3. IA, Pump Cell Current Amplifier signal J3.3 :
    Sensor Ion Pump Cell Current input connection, 0.5 V to 2.5 V for Lambda < 1 and 2.5 V to 4.5 V for Lambda > 1.
  4. IP, Pump Cell Current Probe signal J3.4 :
    The controller board has a precision 61.9 Ohm series resistor connected at J3.3 to J3.4.
    The voltage drop across this current measurement resistors is measured and internally amplified by the CJ125 and provides the raw data for the Lambda calculations.
    It is therefore possible to measure the DC voltage between J3.3 and J3.4 with a mV-Meter and calculate the sensor pump current with the help of the conversion table contained in the LSU 4.x data sheets.
    Note : we do not recommend you to literally do this measurement, since the CJ125 does it for you and our firmware provides the calculations for you as well :)
  5. H-, Sensor Heater neg. signal J3.5 :
    This signal switches the sensor heater on a PWM basis to ground.
  6. H+, Sensor Heater pos. signal J3.6 :
    This signal provides the 12 V sensor heater voltage. It is fused with a 4 A soldered through-hole fuse (F51) ... so don't blow it unless you want to un-solder the blown one and re-solder a new one :)

A colorful sample wiring diagram shows the J3 to sensor signal name and pin assignments.

EfiO2Meter IO 0 J3.png

LSU 4.9, LSU 4.2 Sensor Connector pin-out

The following table shows that there are differences in the two LSU 4.x variants in the connector pin-outs for the same signals. Also be aware that the connectors differ in sizes largely, even on a picture they look exactly the same. It was a surprise for us as well when we got our 1st LSU 4.9 sensor after being used to the LSU 4.2.

LSU4.9 Connector :

Bosch 1 928 404 669

FEP 42121700

1J0 973 713 – 6 Way Sealed Female Connector 1.5 mm, 2-row, Coding I

others : 1813139-1 Mates with : 42064700

LSU4.2 Connector :

VW # 1J0-973-733

FEP 42122200

1J0 973 733 – 6 Way Sealed Female Connector 2.8 mm, 2-row, Coding I

others : 1J0 873 733 Mates with : 1J0 873 833

Feel free to get your own connectors if you don't like our offers, but do NOT blame us for it if you finally receive the wrong connector by accident. We can only go by reference numbers and did NOT sample every listed connector ... sorry, you had a chance.

The following table outlines the pin assignment for the efiO2Meter and both LSU 4.x versions ... please be extra careful if you make your own cable ... even we had a mistake in our 1st one :(

Please observe the pics of the connectors carefully

efiO2Meter Signal Pin LSU 4.9 Pin LSU 4.2 Pin
Virtual Gnd VM 1 yellow 2 yellow 5
Nernst Volts UN 2 black 6 black 1
Amp Current IA 3 green 5 green 2
Pump Current IP 4 red 1 red 6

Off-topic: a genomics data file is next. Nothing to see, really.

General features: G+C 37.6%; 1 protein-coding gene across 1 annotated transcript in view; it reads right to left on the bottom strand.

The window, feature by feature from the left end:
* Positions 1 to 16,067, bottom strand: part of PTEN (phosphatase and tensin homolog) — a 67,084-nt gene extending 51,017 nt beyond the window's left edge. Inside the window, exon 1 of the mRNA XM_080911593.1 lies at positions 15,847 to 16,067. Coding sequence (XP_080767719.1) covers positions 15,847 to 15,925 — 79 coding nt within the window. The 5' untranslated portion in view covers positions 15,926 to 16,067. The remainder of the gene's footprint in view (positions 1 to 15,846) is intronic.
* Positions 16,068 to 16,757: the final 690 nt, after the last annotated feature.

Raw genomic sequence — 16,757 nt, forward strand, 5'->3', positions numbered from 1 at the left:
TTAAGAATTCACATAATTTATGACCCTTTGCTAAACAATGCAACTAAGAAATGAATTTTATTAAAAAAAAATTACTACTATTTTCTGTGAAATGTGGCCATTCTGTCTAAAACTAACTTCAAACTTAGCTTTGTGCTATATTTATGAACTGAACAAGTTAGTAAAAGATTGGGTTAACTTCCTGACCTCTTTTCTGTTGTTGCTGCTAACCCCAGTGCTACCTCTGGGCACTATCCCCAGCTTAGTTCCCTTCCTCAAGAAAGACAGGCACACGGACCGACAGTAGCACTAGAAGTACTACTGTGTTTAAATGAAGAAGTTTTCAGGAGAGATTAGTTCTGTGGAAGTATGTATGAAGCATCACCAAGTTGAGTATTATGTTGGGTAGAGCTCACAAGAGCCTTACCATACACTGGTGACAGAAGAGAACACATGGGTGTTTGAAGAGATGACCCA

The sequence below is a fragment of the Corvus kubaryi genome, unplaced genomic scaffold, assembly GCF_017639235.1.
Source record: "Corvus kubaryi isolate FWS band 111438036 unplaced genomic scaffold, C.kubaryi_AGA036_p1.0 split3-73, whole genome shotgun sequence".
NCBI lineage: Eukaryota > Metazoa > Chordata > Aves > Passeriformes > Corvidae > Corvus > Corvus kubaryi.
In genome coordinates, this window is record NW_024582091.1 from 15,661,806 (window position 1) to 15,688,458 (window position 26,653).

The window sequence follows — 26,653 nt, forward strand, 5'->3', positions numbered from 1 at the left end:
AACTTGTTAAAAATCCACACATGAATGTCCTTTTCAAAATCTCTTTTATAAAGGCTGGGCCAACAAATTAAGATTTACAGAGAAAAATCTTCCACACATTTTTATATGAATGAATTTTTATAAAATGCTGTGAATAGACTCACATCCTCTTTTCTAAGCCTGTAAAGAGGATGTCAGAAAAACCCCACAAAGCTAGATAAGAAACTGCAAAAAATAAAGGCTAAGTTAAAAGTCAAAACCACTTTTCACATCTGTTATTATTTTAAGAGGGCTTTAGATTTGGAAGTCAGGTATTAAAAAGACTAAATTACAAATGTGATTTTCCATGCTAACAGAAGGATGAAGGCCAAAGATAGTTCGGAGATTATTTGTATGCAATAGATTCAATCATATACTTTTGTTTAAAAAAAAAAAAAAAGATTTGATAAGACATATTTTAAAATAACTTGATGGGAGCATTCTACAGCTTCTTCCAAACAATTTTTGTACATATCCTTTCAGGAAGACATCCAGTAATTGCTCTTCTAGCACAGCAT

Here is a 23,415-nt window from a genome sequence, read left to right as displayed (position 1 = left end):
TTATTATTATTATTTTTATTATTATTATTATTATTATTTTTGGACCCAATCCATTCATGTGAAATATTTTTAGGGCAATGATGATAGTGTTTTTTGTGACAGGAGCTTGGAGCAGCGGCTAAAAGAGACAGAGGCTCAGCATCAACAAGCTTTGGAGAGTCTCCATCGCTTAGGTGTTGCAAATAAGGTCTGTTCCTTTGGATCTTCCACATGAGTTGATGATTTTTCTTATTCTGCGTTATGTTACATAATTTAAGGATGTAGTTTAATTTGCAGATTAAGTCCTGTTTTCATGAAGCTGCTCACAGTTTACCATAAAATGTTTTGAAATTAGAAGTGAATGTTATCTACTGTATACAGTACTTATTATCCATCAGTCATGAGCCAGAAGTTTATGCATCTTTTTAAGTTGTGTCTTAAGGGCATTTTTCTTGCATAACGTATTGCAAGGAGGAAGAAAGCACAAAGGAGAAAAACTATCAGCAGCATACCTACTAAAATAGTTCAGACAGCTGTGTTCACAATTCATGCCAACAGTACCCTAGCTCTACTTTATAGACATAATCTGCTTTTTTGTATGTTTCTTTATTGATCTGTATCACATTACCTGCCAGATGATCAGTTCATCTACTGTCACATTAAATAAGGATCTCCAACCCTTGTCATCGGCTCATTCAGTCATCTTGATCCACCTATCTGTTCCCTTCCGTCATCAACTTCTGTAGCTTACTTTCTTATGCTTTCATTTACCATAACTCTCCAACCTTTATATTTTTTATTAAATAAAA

Heater Neg HN 5 gray 3 gray 3
Heater Pos HP 6 white 4 white 4

LSU 4.9, LSU 4.2 Sensor and Connector Part Numbers

To our knowledge, there are 2 manufacturers for the Connectors mating the Bosch LSU4.9 and Bosch LSU4.2 Wide Band O2 Sensors. One being Bosch and the other one a company called FEP.

To add to the Mystery and Confusion over part numbers, the Bosch Connectors require Bosch Crimp Contacts and the FEP Connectors require Tyco / Amp Crimp Contacts.

As an example for the LSU4.9, the Tyco / Amp Crimp Contacts fit perfect into the FEP Housings as intended, but they fit too loose into the Bosch Housings and slip often in slightly rotated not aligning properly.

Due to the lack of having Bosch Crimp Contacts, we have not tried it the other way, but assume they will not fit at all.

Also we don't support the legacy LSU4.2 too much and did not try to obtain both types for a comparison.

To avoid typos we took pics of the labels from the bags the parts came in ...
Besides offering the parts in our shop, that's about all we can provide for our customers ...
If you want to do your own sourcing ... please have a happy browsing :)

Bosch LSU 4.9 connector parts :

EfiO2Meter FEP42121700 49.jpg

pict above FEP 42121700, LSU4.9 mating connector housing

EfiO2Meter Tyco964275-2 49.jpg

EfiO2Meter Tyco969019-2 49.jpg

pics above Tyco 964275-2 and 969019-2, LSU4.9 matching crimp contacts

EfiO2Meter boot 49.jpg

pict above RB28A0301, LSU4.9 matching Cable Boot


Bosch LSU 4.2 connector parts :

EfiO2Meter FEP42122200 42.jpg

FEP 42122200, LSU4.2 mating connector housing

EfiO2Meter Tyco964285-2 42.jpg

EfiO2Meter Tyco964281-2 42.jpg

pics above Tyco 964285-2 and 964281-2, LSU4.2 matching crimp contacts

EfiO2Meter boot 42.jpg

pict above 7807096, LSU4.2 matching Cable Boot


and here is the usual more to come :)


Note : All published design documentation is Copyright efiLabs.com and its use is without exception FOR NON COMMERCIAL PURPOSE ONLY. For commercial licenses contact efilabs.com ... try us, we're reasonable :)